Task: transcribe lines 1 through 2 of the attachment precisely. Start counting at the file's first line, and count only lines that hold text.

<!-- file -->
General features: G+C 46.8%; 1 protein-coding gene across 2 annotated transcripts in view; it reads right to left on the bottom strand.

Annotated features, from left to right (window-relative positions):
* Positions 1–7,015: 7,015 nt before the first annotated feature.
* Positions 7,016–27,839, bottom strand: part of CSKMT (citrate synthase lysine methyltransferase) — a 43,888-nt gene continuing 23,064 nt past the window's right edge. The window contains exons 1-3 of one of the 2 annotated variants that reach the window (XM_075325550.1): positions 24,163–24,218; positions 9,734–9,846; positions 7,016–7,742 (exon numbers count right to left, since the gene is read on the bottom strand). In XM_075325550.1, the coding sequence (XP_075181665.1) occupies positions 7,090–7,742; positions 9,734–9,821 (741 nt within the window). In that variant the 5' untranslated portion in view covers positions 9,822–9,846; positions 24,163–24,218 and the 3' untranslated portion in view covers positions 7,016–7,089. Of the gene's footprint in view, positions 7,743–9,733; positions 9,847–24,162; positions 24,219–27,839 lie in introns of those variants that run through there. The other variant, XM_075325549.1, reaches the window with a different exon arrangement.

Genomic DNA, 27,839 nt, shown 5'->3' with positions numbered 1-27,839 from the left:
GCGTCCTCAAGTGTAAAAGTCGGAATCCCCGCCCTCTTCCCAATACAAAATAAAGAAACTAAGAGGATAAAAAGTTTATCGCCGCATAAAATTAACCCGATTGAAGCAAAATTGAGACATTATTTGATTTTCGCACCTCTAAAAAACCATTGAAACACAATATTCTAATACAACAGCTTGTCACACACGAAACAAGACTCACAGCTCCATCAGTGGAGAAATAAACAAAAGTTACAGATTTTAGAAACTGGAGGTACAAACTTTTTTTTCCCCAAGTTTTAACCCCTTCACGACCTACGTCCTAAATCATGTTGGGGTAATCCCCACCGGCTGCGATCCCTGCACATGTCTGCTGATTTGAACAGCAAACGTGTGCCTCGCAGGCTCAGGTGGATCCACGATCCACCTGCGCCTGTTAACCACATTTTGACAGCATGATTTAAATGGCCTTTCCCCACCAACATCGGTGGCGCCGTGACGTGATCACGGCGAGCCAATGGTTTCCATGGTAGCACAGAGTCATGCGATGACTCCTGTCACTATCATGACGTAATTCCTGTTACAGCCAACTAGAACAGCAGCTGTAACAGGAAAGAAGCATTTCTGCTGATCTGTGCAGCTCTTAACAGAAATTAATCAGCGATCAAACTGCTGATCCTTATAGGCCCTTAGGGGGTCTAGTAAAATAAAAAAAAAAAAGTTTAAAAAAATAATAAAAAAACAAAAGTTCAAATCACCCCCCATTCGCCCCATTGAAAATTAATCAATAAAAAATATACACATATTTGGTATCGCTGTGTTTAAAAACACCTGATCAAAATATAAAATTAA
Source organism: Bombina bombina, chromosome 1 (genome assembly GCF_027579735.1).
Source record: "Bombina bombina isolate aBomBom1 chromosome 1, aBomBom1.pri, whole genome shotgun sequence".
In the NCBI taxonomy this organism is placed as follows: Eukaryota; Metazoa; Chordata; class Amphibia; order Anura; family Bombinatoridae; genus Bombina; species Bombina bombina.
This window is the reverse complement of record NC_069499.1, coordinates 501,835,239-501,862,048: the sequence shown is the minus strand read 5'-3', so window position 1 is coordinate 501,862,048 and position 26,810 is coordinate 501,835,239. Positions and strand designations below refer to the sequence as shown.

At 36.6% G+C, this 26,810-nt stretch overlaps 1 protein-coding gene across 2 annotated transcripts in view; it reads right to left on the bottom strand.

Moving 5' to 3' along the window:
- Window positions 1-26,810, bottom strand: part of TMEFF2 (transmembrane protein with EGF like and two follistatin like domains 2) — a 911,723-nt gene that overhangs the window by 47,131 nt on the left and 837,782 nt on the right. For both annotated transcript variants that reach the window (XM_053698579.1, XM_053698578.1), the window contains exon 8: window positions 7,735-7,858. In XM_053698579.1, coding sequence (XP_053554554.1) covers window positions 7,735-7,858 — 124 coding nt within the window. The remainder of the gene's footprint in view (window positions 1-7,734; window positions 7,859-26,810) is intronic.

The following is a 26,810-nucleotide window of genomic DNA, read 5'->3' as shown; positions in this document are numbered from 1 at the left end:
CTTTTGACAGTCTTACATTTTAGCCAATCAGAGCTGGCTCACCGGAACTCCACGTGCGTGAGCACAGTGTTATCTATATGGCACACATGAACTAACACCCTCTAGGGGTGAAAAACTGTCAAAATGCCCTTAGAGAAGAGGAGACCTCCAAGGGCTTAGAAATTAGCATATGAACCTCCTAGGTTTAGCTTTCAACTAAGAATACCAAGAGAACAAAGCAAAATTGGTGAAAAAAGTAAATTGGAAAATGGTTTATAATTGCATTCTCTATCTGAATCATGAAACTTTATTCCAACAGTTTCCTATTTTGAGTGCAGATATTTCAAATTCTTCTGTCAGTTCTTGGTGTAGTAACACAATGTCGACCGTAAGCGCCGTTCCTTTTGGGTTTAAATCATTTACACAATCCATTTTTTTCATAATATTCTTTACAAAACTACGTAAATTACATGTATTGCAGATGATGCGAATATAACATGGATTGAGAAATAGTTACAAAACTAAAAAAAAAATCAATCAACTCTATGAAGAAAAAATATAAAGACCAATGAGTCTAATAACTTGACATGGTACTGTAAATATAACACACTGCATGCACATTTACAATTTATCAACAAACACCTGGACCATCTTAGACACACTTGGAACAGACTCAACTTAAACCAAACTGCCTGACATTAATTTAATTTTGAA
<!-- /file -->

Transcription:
General features: G+C 46.8%; 1 protein-coding gene across 2 annotated transcripts in view; it reads right to left on the bottom strand.

Annotated features, from left to right (window-relative positions):